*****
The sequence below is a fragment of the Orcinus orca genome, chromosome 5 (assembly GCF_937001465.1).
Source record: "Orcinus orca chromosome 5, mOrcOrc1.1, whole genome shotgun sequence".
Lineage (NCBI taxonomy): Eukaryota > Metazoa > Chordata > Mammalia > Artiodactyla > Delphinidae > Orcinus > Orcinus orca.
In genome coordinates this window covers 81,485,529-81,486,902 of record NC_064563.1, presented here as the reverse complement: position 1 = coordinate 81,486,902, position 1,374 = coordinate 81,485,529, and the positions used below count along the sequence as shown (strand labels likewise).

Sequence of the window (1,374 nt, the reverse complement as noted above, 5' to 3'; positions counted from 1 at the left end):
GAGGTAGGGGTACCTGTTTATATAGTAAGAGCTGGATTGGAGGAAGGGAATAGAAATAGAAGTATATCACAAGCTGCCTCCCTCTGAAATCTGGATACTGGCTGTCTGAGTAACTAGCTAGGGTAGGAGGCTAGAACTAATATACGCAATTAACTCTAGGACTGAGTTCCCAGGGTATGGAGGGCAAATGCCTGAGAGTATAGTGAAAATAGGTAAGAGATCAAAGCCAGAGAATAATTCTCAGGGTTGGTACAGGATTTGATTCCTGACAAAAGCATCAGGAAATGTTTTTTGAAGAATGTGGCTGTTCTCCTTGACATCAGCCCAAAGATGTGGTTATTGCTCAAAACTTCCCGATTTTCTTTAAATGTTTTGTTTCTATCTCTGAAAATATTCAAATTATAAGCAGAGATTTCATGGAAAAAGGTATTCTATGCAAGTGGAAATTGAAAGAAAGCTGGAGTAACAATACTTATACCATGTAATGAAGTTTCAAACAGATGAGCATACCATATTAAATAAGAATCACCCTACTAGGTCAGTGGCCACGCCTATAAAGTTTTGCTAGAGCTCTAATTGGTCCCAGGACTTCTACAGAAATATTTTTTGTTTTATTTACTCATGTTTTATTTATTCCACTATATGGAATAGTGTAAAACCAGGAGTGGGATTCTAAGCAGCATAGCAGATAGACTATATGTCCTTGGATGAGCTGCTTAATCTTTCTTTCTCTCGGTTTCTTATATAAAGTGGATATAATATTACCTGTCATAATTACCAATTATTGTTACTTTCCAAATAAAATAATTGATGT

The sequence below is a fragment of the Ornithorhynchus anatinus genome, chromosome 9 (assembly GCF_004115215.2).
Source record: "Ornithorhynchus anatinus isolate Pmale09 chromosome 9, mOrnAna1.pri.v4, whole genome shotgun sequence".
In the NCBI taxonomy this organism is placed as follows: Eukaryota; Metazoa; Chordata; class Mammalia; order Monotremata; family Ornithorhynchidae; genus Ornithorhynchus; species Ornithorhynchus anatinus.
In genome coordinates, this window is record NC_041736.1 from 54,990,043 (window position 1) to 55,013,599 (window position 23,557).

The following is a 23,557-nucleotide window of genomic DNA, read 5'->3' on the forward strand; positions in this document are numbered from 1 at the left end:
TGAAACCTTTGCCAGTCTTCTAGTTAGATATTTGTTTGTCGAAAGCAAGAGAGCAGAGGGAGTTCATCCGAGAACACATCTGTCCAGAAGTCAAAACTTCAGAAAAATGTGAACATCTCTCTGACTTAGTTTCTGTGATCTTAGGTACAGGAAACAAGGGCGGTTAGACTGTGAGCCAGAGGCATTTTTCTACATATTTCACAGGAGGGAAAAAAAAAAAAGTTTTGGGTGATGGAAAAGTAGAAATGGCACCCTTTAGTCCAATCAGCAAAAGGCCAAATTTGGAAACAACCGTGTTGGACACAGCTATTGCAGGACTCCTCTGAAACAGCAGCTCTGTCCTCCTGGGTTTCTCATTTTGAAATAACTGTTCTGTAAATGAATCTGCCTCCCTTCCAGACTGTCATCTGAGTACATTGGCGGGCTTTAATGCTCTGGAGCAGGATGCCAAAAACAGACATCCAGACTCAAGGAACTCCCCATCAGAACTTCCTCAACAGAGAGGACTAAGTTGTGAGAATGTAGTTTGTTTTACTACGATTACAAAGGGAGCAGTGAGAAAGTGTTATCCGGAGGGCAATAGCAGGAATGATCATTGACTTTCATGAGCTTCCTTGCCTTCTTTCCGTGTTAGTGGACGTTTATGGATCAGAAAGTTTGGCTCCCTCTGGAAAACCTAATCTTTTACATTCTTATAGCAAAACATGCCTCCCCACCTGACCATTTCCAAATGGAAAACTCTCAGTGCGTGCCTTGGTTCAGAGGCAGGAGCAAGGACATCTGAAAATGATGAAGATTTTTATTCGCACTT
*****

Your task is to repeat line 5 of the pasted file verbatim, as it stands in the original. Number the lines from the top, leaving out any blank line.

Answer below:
Sequence of the window (1,374 nt, the reverse complement as noted above, 5' to 3'; positions counted from 1 at the left end):